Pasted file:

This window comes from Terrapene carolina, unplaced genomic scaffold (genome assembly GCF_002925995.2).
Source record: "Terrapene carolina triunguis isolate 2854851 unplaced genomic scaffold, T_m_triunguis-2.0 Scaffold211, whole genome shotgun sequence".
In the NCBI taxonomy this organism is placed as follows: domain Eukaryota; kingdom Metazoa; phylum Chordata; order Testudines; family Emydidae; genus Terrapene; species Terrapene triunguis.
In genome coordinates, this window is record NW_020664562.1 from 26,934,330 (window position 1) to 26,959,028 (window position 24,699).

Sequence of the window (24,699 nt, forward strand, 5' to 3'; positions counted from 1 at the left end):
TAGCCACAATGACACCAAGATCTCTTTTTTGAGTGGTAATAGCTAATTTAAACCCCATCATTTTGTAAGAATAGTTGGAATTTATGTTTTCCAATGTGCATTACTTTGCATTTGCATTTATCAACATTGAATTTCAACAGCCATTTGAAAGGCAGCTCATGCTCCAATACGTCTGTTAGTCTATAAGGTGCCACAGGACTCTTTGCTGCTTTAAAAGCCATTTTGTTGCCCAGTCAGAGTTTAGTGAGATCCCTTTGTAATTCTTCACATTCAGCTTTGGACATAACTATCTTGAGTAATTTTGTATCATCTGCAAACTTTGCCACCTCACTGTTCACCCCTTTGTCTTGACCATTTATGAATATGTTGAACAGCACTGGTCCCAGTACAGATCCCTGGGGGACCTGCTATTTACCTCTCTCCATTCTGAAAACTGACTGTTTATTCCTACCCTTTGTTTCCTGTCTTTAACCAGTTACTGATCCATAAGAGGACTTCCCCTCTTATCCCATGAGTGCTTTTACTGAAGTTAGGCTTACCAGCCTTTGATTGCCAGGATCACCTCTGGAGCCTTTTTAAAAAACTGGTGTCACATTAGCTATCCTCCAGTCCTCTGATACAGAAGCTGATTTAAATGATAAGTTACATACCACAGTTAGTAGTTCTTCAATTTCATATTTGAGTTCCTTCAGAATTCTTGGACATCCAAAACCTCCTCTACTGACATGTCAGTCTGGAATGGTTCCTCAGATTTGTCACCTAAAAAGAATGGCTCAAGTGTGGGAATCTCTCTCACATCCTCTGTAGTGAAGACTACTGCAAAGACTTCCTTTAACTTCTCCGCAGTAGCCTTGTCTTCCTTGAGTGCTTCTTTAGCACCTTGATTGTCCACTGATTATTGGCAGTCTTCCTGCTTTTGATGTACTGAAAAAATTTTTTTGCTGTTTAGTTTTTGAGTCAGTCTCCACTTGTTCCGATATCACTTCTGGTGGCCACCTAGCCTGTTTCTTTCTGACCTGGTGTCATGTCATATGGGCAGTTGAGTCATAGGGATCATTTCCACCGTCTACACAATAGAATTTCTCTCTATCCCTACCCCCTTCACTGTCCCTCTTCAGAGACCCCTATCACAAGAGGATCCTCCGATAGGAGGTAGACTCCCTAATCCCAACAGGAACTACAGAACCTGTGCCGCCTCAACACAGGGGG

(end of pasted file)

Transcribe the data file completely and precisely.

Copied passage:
This window comes from Terrapene carolina, unplaced genomic scaffold (genome assembly GCF_002925995.2).
Source record: "Terrapene carolina triunguis isolate 2854851 unplaced genomic scaffold, T_m_triunguis-2.0 Scaffold211, whole genome shotgun sequence".
In the NCBI taxonomy this organism is placed as follows: domain Eukaryota; kingdom Metazoa; phylum Chordata; order Testudines; family Emydidae; genus Terrapene; species Terrapene triunguis.
In genome coordinates, this window is record NW_020664562.1 from 26,934,330 (window position 1) to 26,959,028 (window position 24,699).

Sequence of the window (24,699 nt, forward strand, 5' to 3'; positions counted from 1 at the left end):
TAGCCACAATGACACCAAGATCTCTTTTTTGAGTGGTAATAGCTAATTTAAACCCCATCATTTTGTAAGAATAGTTGGAATTTATGTTTTCCAATGTGCATTACTTTGCATTTGCATTTATCAACATTGAATTTCAACAGCCATTTGAAAGGCAGCTCATGCTCCAATACGTCTGTTAGTCTATAAGGTGCCACAGGACTCTTTGCTGCTTTAAAAGCCATTTTGTTGCCCAGTCAGAGTTTAGTGAGATCCCTTTGTAATTCTTCACATTCAGCTTTGGACATAACTATCTTGAGTAATTTTGTATCATCTGCAAACTTTGCCACCTCACTGTTCACCCCTTTGTCTTGACCATTTATGAATATGTTGAACAGCACTGGTCCCAGTACAGATCCCTGGGGGACCTGCTATTTACCTCTCTCCATTCTGAAAACTGACTGTTTATTCCTACCCTTTGTTTCCTGTCTTTAACCAGTTACTGATCCATAAGAGGACTTCCCCTCTTATCCCATGAGTGCTTTTACTGAAGTTAGGCTTACCAGCCTTTGATTGCCAGGATCACCTCTGGAGCCTTTTTAAAAAACTGGTGTCACATTAGCTATCCTCCAGTCCTCTGATACAGAAGCTGATTTAAATGATAAGTTACATACCACAGTTAGTAGTTCTTCAATTTCATATTTGAGTTCCTTCAGAATTCTTGGACATCCAAAACCTCCTCTACTGACATGTCAGTCTGGAATGGTTCCTCAGATTTGTCACCTAAAAAGAATGGCTCAAGTGTGGGAATCTCTCTCACATCCTCTGTAGTGAAGACTACTGCAAAGACTTCCTTTAACTTCTCCGCAGTAGCCTTGTCTTCCTTGAGTGCTTCTTTAGCACCTTGATTGTCCACTGATTATTGGCAGTCTTCCTGCTTTTGATGTACTGAAAAAATTTTTTTGCTGTTTAGTTTTTGAGTCAGTCTCCACTTGTTCCGATATCACTTCTGGTGGCCACCTAGCCTGTTTCTTTCTGACCTGGTGTCATGTCATATGGGCAGTTGAGTCATAGGGATCATTTCCACCGTCTACACAATAGAATTTCTCTCTATCCCTACCCCCTTCACTGTCCCTCTTCAGAGACCCCTATCACAAGAGGATCCTCCGATAGGAGGTAGACTCCCTAATCCCAACAGGAACTACAGAACCTGTGCCGCCTCAACACAGGGGG